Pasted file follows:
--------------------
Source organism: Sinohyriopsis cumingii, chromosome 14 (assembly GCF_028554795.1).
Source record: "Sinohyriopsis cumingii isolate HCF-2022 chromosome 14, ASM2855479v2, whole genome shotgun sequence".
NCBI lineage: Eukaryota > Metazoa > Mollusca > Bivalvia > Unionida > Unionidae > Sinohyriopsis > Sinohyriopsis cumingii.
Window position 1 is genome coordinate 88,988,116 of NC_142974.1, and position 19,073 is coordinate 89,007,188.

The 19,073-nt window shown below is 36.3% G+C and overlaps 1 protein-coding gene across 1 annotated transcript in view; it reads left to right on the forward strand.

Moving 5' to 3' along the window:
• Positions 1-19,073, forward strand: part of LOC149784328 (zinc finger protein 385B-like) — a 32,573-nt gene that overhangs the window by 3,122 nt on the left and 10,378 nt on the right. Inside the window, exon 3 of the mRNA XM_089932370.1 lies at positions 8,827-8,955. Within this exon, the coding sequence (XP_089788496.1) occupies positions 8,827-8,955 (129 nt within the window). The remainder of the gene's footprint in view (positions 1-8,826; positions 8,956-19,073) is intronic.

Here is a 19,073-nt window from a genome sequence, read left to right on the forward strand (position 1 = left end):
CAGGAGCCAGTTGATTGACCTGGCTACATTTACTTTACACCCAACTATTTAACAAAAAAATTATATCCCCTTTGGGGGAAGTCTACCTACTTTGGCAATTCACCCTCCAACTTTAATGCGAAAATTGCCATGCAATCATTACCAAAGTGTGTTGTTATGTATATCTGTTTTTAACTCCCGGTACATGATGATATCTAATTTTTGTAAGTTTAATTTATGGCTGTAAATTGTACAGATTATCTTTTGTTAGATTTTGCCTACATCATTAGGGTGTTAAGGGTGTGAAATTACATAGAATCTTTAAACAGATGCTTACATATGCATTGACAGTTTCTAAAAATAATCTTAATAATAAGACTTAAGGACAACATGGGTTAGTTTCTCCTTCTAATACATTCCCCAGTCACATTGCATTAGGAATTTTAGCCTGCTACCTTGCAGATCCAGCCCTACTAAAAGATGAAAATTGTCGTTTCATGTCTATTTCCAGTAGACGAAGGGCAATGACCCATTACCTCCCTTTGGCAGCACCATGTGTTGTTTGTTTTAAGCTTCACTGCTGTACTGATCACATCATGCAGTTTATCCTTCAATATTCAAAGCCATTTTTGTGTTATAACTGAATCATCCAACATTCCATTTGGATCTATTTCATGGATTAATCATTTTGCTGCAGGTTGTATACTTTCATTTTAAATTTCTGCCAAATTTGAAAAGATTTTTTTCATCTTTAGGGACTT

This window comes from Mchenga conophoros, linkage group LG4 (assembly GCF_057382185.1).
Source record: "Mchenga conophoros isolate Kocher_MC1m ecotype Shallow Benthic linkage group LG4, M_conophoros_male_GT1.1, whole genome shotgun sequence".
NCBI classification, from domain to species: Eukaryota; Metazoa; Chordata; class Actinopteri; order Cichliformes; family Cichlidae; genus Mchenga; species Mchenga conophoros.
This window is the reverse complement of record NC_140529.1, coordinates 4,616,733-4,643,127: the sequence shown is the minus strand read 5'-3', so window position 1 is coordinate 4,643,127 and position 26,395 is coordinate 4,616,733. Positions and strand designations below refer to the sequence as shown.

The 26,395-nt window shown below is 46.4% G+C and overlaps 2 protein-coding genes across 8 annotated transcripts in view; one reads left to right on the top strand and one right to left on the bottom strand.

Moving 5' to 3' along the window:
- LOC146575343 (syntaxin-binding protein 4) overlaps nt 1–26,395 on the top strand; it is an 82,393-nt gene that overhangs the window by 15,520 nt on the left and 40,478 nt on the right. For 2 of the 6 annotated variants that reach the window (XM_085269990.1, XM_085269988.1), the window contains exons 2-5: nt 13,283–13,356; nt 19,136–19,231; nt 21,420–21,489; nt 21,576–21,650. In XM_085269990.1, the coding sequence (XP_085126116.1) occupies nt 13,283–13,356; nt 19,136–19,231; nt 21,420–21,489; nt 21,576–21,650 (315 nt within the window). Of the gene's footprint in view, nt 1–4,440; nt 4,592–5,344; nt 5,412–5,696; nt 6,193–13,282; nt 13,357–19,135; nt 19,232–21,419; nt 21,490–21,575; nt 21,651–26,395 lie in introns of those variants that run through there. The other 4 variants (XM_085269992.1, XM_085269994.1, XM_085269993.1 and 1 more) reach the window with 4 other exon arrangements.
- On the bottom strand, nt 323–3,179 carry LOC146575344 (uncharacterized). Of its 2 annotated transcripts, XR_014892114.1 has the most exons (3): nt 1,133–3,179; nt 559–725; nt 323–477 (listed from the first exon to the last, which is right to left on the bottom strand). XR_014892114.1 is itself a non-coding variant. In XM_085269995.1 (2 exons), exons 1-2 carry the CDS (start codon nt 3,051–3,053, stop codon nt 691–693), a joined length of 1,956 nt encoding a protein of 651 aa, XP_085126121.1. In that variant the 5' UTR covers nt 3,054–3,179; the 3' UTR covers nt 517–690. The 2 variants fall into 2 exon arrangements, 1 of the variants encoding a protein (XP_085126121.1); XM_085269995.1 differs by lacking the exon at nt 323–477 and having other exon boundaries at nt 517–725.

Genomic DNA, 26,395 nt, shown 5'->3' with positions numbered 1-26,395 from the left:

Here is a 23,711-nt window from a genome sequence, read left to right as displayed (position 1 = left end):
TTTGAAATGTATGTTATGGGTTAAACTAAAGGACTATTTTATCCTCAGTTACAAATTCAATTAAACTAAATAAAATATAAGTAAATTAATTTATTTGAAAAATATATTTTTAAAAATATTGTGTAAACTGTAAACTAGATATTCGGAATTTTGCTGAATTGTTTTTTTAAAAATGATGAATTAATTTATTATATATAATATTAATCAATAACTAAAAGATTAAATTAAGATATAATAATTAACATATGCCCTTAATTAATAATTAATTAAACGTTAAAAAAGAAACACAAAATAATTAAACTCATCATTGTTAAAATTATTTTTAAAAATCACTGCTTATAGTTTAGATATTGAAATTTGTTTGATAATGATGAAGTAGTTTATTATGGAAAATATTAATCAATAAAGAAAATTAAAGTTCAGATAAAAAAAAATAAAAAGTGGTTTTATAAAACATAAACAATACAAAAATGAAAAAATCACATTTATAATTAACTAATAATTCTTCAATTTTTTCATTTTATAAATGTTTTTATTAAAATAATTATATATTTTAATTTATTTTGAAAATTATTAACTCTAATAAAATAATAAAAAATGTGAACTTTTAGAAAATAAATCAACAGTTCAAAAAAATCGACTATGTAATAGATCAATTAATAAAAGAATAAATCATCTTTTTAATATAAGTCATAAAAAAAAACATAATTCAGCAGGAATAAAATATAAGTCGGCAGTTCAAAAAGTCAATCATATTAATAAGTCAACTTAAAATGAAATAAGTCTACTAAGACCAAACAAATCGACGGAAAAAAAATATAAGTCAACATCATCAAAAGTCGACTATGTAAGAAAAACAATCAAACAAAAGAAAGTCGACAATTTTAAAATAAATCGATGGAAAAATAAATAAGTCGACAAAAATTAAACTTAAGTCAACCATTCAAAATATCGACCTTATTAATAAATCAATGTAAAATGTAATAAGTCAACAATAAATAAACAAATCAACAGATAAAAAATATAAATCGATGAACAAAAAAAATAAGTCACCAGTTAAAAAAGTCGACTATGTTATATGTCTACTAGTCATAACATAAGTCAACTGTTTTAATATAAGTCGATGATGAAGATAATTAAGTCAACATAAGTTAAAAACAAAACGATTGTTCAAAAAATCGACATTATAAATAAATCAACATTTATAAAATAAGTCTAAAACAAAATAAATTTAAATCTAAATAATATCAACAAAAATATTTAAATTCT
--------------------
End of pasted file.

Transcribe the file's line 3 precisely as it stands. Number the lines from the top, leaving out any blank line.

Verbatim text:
NCBI lineage: Eukaryota > Metazoa > Mollusca > Bivalvia > Unionida > Unionidae > Sinohyriopsis > Sinohyriopsis cumingii.